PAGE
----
Update:  The months immediately following my May 2007 graduation from UWL were turbulent indeed. Beginning in June 2007, I started an intensive summer program in magazine and book publishing at NYU-logically called the Summer Publishing Institute, but affectionately known as SPI. Uprooted from my small, rural Wisconsin town, I was dropped into an urban jungle chock-full of unfamiliar sights, sounds, and smells (you don't want to know). Six weeks later (NYC time equivalent to three years), I left the NYU program with knowledge of all facets of publishing, an extensive list of publishing contacts, an apartment half the size of anywhere I lived in WI (but triple the price), a new-found love for Starbucks Grande NF Ice-Vanilla Lattes, and, most importantly, a JOB-with Penguin Books, working in editorial for the G.P. Putnam's Sons imprint in adult books. Yes, I read for a living! So don't fret current English majors; there is light at the end of the tunnel. I am more than happy to network if you have aspirations of breaking into book or magazine publishing.


Jared Kuruzovich '03

Current Position: Communications Manager at NIST International School, one of the top schools in Asia.  He earned an M.Ed. in International Teaching (Framingham State University, 2010) and went on to earn a M.B.A. from Webster University in 2013. 

Skills Acquired by Majoring in English: Degrees in English, psychology and philosophy are commonly viewed as the trio of useless qualifications. I majored in the former and minored in the latter two. Yet having English as my primary field of study provided me with skills that are often most essential in the modern workplace, regardless of the nature of one's position: the ability to effectively communicate and the ability to connect seemingly disparate knowledge. Although I'm now firmly planted in the education field, my position requires me to fill a wide range of roles, all of which I've been able to carry out due in large part to my educational background. More importantly, that experience has made it possible for me to transition into virtually any other field in the future. or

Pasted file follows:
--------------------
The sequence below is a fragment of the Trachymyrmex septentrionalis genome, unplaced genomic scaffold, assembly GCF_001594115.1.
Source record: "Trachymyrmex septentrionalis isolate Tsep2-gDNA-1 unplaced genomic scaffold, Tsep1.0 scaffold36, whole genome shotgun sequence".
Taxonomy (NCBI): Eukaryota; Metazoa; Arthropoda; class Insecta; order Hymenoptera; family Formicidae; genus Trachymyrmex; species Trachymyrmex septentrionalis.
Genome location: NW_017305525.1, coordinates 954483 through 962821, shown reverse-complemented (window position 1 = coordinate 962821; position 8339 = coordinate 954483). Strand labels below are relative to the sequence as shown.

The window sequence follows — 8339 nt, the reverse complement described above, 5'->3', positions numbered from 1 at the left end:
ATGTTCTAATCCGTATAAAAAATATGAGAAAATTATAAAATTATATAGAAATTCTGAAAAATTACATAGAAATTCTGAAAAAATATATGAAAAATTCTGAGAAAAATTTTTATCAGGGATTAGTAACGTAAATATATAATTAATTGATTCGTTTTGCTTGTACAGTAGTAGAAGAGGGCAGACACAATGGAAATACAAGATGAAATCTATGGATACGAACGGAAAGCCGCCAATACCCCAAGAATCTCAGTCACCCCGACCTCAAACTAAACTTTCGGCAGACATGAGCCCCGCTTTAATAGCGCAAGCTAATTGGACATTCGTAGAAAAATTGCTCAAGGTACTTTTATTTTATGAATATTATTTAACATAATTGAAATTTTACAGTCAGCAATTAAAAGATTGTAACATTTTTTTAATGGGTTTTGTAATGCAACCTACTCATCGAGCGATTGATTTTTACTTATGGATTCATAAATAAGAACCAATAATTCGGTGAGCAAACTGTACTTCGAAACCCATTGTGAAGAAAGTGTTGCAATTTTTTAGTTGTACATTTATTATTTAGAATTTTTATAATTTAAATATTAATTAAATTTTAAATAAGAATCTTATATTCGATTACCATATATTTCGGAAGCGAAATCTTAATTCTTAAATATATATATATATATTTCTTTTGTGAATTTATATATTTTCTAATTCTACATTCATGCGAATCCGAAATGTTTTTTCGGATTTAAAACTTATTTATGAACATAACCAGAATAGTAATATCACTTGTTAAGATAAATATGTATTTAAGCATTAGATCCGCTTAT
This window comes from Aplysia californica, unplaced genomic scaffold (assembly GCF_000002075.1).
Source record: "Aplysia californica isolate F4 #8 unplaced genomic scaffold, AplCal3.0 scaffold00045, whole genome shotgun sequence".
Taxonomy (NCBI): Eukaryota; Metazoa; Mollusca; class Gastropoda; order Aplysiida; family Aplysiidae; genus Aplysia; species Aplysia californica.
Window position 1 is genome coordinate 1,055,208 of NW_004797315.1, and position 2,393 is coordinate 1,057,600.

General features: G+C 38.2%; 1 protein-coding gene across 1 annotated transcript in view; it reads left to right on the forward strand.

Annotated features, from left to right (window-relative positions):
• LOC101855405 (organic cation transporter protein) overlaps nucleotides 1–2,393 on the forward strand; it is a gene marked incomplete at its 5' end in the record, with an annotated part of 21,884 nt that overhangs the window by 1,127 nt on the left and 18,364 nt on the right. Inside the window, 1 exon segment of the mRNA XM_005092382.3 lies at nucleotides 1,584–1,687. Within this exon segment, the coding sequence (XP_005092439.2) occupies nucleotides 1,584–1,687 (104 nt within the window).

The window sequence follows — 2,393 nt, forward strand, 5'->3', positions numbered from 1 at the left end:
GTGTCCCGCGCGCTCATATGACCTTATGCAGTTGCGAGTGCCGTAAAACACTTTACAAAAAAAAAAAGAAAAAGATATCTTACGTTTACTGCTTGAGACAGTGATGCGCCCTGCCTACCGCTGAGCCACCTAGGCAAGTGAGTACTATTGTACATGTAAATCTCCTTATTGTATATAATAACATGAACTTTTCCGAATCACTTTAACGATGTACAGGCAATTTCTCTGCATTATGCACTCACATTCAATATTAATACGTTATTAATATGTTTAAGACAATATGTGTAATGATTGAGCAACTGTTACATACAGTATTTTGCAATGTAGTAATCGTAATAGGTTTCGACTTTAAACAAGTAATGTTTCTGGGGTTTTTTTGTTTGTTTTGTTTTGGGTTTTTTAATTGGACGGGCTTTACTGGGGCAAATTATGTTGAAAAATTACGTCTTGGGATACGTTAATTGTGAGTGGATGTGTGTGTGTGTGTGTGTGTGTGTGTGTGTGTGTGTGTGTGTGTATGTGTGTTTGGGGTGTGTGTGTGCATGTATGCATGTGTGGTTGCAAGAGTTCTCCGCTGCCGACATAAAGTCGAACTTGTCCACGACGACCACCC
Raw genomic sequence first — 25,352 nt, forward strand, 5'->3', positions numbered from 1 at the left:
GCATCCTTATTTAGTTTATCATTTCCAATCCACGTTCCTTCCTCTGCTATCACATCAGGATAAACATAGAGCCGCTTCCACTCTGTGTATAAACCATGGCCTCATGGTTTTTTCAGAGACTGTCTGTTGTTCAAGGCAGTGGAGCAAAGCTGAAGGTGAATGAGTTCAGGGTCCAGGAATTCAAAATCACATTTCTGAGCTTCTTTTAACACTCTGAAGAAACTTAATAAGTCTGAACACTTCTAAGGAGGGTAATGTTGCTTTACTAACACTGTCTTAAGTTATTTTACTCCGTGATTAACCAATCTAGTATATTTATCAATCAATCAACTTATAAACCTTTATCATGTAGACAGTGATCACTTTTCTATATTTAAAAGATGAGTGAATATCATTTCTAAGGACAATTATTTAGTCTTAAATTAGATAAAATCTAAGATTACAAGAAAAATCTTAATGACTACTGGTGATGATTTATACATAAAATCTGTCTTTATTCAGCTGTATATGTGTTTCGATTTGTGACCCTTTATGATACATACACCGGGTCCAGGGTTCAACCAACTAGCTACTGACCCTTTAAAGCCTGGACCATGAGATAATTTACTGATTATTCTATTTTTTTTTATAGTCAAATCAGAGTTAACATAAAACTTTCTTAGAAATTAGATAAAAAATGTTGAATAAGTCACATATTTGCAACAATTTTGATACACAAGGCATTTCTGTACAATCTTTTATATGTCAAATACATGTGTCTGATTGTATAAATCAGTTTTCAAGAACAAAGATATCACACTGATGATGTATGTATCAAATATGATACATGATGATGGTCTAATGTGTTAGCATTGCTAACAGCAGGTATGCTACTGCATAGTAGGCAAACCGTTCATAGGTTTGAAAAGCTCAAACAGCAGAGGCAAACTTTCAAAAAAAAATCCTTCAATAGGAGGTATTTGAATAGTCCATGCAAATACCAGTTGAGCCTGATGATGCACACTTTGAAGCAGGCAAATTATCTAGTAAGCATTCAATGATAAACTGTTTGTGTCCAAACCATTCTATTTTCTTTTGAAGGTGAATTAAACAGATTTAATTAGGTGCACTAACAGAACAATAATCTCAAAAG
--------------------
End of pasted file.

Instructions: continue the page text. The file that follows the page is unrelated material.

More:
Marc Westenburg '03

Current Position: Strategic Marketing Specialist, Marketing Services, William Rainey Harper College.  Marc also completed his TEFL Certification (American Language Center - Florence, Italy, 2005). 

Skills Acquired by Majoring in English: Both of my majors-English and Psychology-have been absolutely key factors in my life. It was through the English department that I was introduced to Prof. Mary Davidson, who encouraged me to study abroad in Scotland. This time spent abroad opened my eyes to the literal world of opportunities available to me as a young American with a bachelor's degree, leading me to teach English for a year near Osaka, Japan before moving to Florence, Italy, to study Teaching English as a Foreign Language and obtaining my certification in the field. I was immediately hired by the American Language Center and taught English for them for roughly a year and a half before connecting with Scuola Lorenzo de' Medici, a private university primarily serving international study abroad students in Florence. After an initial period in which I worked closely with the president and the general managing director, I was promoted to Director of External Relations, a position I held for just under three years before moving back to the United States nearly a year ago and gaining employment with William Rainey Harper College as a Strategic Marketing Specialist. Regardless of country or culture or professional experience, however, I can confidently attest that my knowledge of English has ranged from providing me an edge to achieving my goals to blatantly opening doors more than likely closed to others without that background. 


Eric King, an English Literature major with a Professional Writing minor who graduated in 2012, tells us about how his experience as a UWL English major and minor thoroughly helped him prepare for a career outside of UWL as a technical writer for Illumina. 

Whitney Tabbert, a former Writing and Rhetoric major and Communications minor at UWL, recalls how her experiences with classes and professors in the English Department gave her the skills and knowledge to thrive in professional communities.